Hardly surprisingly, they’re also taking the party out around the globe once again, commencing a worldwide tour on May 21 at DC’s legendary 9:30 Club. Four-plus months of touring will then ultimately conclude at the ODTÜ Vişnelik amphitheatre in Çankaya/Ankara, Turkey.
We caught up for an insightful chat with them just before it all kicked off.
You were amongst the first to launch a regular streamed DJ series from home when the COVID crisis hit. How did that ultimately go?
Sophie: During a time that could have been extremely isolating and depressing, we ended up feeling so connected to a global community. We DJ’d every day for hundreds of days in a row and it really kept us feeling like we had a purpose and were looking forward to something. It was the reason to get dressed in the morning and to feel joy every day.
What was your overall pandemic experience?
Tucker: We had our challenges and there were days that were harder than others; but because of the livestreams, we really did have a joyful and meaningful experience. This community built up around the streams called the “freak fam.” Even though it was through screens, we felt so much camaraderie and connection. We felt like we were building something together and bringing joy to people’s lives as they brought joy to ours.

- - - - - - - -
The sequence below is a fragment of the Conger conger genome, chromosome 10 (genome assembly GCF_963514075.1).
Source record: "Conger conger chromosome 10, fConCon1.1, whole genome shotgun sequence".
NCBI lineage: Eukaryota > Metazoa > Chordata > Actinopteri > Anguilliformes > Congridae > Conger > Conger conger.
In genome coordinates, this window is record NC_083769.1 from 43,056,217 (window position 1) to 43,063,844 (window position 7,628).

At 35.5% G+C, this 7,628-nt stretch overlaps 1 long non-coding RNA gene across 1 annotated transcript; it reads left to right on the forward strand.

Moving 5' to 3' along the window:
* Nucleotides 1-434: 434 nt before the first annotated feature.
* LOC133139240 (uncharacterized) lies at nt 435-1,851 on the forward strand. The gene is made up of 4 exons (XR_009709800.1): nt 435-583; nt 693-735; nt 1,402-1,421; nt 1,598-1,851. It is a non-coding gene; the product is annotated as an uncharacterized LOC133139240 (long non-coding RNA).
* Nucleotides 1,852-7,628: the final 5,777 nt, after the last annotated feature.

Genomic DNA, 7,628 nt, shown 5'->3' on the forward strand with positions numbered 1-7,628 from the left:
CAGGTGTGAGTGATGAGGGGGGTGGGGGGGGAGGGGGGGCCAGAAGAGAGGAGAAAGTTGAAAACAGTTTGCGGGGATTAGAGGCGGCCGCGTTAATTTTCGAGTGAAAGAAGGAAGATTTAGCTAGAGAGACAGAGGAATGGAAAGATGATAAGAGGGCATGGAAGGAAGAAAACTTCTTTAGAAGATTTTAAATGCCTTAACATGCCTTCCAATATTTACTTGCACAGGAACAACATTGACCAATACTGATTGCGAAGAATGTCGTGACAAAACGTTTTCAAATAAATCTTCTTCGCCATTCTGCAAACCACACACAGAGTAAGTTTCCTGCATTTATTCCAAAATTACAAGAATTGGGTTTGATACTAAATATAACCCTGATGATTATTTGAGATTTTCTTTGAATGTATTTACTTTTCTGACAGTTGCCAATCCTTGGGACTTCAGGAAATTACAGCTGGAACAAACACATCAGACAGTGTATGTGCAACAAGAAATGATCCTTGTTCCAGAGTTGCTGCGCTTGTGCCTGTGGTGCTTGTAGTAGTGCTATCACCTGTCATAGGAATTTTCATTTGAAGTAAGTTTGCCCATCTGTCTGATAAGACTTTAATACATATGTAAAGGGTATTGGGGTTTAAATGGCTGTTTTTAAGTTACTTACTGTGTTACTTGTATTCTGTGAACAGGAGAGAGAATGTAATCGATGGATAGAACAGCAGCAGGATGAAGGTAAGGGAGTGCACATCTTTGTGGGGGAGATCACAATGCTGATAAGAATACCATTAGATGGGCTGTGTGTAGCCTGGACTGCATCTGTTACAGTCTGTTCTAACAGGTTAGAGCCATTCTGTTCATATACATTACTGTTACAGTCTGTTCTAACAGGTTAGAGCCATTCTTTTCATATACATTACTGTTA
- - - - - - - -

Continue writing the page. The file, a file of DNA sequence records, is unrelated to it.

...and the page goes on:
How are you feeling about getting out on the road again? Nervous about safety? Excited?
Sophie: We are so excited. We definitely don’t take it for granted that we get to travel around the world and play music and hang out with people in real life now. We’ve designed a whole new show that incorporates a lot of what we learned throughout the pandemic. It’s more interactive than ever before and hopefully will be an experience that everyone can walk away from feeling more energized and optimistic.